Simon J. Evenett, Professor of Economics and Academic Director of the St. Gallen MBA.
Are you best known for one type of expertise? Does everything you need to know about firms come in spreadsheets? Is your network a mirror image of yourself? Does your function require you only to deal with like-minded folk? Do you doubt whether you could flawlessly execute every one of your boss’ responsibilities? And your boss’s boss? Is the politics of your organisation a mystery to you?
The more often you answered “yes” to these questions, the more compelling the case for re-tooling at business school—taking advantage of the portfolio of programmes that any renowned business school will have to offer. Whether it’s a degree programme—like a MBA or EMBA, part-time or a career-break full-time programme, or an intensive module, there’s almost certainly a format that aligns with your background, career plans, and timetable.
Many successful financial professionals stand out in the early stages of their careers by mastering a few demanding skills. For those seeking leadership positions, however, these skill set need to be broadened. Ultimately, a first class business school education should enable you to make better decisions, to successfully build a coalition for change, and to execute across a wide range of functions. These are exactly the skills needed in the C-suite.
Let’s be clear what well designed business programmes are not. They are not like the courses you took during your first university degree, where the professor broadcasts to some relatively interested students who engage in rote learning, which they hope will carry them through traditional exams in an era of grade inflation. There’s no patience for that model in leading business schools: time is at a premium; participants have lots of experience to add to discussions (we don’t see them as docile students); content is delivered in multiple, easy-to-access formats; programmes focus on “must have” not “nice to have” skills and interactions.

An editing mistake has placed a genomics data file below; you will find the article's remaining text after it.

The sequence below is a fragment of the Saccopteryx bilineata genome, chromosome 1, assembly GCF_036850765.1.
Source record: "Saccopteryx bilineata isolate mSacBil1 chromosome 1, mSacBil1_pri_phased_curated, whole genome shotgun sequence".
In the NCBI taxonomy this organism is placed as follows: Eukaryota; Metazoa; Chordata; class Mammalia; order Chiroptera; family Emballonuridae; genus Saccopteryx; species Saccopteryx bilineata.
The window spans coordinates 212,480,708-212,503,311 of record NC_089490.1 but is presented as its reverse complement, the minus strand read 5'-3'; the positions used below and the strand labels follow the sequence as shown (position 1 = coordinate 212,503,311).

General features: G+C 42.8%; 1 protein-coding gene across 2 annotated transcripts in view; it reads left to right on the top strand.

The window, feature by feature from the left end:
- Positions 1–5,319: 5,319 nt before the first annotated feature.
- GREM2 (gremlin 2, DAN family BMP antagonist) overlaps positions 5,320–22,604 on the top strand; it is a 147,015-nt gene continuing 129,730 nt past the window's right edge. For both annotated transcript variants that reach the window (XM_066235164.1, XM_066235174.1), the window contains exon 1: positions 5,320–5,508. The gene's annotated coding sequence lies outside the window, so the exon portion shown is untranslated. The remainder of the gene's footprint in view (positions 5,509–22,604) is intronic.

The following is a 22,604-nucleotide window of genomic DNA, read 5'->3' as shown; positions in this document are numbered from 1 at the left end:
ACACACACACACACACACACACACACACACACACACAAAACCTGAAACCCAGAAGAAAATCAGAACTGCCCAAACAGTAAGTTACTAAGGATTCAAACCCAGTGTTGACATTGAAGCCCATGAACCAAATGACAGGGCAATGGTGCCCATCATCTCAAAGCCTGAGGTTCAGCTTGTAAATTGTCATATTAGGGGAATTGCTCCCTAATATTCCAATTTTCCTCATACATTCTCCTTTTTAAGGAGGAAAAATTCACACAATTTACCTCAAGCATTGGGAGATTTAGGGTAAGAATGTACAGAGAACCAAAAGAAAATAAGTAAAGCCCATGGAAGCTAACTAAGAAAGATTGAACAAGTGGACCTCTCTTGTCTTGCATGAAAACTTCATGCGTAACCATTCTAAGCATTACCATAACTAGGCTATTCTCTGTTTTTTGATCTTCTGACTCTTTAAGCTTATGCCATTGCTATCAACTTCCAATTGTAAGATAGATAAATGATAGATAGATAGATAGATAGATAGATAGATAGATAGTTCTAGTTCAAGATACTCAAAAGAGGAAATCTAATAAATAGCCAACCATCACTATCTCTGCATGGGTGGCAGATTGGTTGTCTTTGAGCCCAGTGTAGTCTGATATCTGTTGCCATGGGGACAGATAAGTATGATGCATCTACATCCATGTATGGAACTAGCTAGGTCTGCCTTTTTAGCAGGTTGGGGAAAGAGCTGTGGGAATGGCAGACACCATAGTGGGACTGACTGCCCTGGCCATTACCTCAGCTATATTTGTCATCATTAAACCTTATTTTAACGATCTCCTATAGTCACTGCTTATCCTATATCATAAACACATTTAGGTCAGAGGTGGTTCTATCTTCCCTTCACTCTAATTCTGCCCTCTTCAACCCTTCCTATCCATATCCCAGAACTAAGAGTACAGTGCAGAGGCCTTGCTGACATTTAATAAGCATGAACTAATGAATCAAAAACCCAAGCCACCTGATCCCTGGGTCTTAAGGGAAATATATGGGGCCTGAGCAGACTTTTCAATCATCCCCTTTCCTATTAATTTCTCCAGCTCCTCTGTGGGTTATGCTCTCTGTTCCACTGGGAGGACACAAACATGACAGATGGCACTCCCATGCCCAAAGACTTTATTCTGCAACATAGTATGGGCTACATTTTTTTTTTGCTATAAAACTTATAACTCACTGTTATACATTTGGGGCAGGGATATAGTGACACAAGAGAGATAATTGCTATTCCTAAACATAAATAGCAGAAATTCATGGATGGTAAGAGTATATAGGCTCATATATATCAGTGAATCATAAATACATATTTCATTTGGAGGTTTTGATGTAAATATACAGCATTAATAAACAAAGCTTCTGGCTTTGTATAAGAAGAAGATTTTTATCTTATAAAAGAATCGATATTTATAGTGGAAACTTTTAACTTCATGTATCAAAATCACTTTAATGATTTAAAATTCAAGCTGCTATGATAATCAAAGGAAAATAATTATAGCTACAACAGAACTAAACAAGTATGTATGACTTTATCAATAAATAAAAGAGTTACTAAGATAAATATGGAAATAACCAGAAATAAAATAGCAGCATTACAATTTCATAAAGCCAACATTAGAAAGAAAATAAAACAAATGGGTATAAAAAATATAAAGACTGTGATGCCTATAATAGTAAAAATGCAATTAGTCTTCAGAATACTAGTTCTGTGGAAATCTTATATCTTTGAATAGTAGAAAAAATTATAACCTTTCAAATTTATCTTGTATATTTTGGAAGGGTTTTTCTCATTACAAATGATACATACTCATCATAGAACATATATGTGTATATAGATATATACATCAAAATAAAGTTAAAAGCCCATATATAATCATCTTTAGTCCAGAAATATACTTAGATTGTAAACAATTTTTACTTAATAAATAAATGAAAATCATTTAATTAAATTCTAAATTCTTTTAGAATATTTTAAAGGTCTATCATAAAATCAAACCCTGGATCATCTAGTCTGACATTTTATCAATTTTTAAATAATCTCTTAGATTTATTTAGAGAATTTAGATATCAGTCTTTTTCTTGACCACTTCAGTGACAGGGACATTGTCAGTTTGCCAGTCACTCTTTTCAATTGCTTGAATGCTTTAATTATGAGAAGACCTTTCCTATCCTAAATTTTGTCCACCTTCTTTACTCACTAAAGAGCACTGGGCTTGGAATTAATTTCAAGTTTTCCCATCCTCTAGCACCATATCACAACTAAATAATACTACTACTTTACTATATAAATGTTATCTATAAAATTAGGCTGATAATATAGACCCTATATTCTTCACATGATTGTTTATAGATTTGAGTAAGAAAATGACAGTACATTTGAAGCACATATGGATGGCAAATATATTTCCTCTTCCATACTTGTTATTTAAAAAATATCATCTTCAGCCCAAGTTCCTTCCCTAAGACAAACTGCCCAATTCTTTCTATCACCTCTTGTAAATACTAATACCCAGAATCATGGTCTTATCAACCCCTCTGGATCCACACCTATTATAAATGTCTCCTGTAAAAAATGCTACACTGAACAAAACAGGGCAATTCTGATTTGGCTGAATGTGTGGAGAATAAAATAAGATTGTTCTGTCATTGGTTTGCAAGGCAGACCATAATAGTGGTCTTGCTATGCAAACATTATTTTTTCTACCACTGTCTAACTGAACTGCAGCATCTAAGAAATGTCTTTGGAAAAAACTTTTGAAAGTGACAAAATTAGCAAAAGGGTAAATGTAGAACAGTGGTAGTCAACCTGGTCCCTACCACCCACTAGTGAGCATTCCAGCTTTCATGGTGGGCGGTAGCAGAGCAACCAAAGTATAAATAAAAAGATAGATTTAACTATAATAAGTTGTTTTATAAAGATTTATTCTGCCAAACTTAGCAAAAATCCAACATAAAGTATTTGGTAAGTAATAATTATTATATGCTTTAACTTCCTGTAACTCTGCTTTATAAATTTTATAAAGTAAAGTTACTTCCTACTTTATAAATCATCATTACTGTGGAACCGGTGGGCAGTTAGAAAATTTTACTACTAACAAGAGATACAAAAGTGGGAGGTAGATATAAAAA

Business schools offer much that is relevant to finance professionals seeking to advance their careers. For example, evaluating competing claims about corporate valuations is better grounded in reality once a professional sees the links between the internal and external factors driving a firm’s strategy and its balance sheet. When executed properly corporate strategy, corporate finance, and accounting—even organisational behaviour–modules should enable participants to see the same firm from multiple perspectives, going beyond spreadsheets—yet doing so in a way that enables professionals to identify what’s the most relevant factors in the mass of information out there. It disturbs me how often I talk to executives who are essentially reactive—because they can’t identify like drivers of change.
At the St. Gallen MBA, we work with our MBAs to ensure they develop an integrated, coherent perspective on the challenges facing managers in any business situation. We use specially-designed case studies that build upon real world corporate dilemmas. Corporate partners and alumni are actively involved in developing this broader business perspective—they are demanding and rightly so given the realities of today’s job market. No MBA is allowed to retreat into the comfort zone defined by their existing skill set. Nothing ventured, nothing gained is our approach.